Public financial disclosures a mixed bag

The minister of agriculture, water and land reform, Calle Schlettwein is to be applauded for his financial disclosures. He followed the rules with integrity and good intentions. However, we question how democracy is strengthened in Namibia by one member making such a detailed disclosure. The rules of financial disclosure by ALL in Parliament are not being followed. And, financial information is being reported salaciously. This is not the reason behind disclosure.

Financial disclosure of assets is only useful in deciding if legislation before the Parliament is in conflict with the personal assets of MPs. How the minister financed the renovation of his family home is something he could choose to say in a business column interview. It is not for an official government document that must indicate whether legislation pending presents a conflict.

We submit that the minister’s financial information on the front pages and social media is demeaning and not disclosing. This is no longer about the serious democratic issue of transparency. The information disclosed panders to gossip-column competitiveness enjoyed by those with less imagination.

We respect Minister Schlettwein’s attempt, yet again, to lead by example and do the right thing. But, with that same respect, we submit that whether the minister stated he was worth N$3 million, N$30 million or N$300 wouldn’t matter to the Namibian public. White people are ‘expected’ to have money. So, his rather modest wealth doesn’t raise an eyebrow or attract scandal.

Any black office holder submitting detailed financials like Schlettwein’s would light up social media with rumours of how much money he/she stole. Tweets would fly about businesses they supposedly own but are hidden under other people’s names. Reports of cars people saw them driving will be everywhere. Farms and cattle and shops they are assumed to own will make headlines. Any other thing that may or may not be listed on the disclosure form will be cannon fodder.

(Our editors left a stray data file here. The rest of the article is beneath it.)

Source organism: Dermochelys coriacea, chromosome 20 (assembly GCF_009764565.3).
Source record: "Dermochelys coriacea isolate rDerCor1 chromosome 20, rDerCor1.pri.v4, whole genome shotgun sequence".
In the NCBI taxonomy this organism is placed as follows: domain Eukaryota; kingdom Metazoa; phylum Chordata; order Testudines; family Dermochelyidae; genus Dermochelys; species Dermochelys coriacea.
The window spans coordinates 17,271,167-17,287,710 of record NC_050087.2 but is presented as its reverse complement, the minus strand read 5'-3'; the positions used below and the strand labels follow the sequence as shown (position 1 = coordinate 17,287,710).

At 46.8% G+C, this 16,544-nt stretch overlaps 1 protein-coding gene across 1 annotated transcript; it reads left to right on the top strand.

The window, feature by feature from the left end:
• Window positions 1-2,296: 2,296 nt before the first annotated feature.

The question begs – How does any of that prevent lawmakers from passing legislation that positively impacts their business interests? The focus is on the wrong thing.

We should not know about the value of someone’s family home and their retirement funds. We should know if a bill that affects beef sales or regulations on mining businesses is voted on by legislators who will benefit from it.

Recent reports noted the huge information gaps in the disclosures of MPs. Some former members that own homes, cars, farms and businesses, and yet, they reported their Windhoek or village homes as their only asset. Some claimed they have no assets at all. Such blatant self-edited submissions show contempt for the rules.

Asset disclosure will never work without punitive action to force compliance. Just as most people would never publish the amount they are paid each month, people would go to great lengths to keep their net worth a secret. There is good reason for this. People will always look at what someone else earns or owns and compare it to theirs and then react. Some of those reactions are destructive and negative.

The reports about many members of Parliament who own shares in fishing companies is important. That is where asset disclosure makes sense. Any fishing industry law they voted on that can be proved to benefit their companies should be declared null and void if they did not declare a conflict and recuse themselves.

To solve the problem, Parliament should require the tax returns of any MPs, governors and the Executive. There will never be the political will for this. False or incomplete tax submissions carry legal penalties. Business connections, cattle, property and hidden assets could be highlighted. The political elite, regardless of party, will not welcome this.

There is a mixed bag of outcomes with the current asset disclosure system for politicians. Minister Schlettwein did the right thing. But, unless the information is directly related to legislation pending, it is does not serve the purpose.

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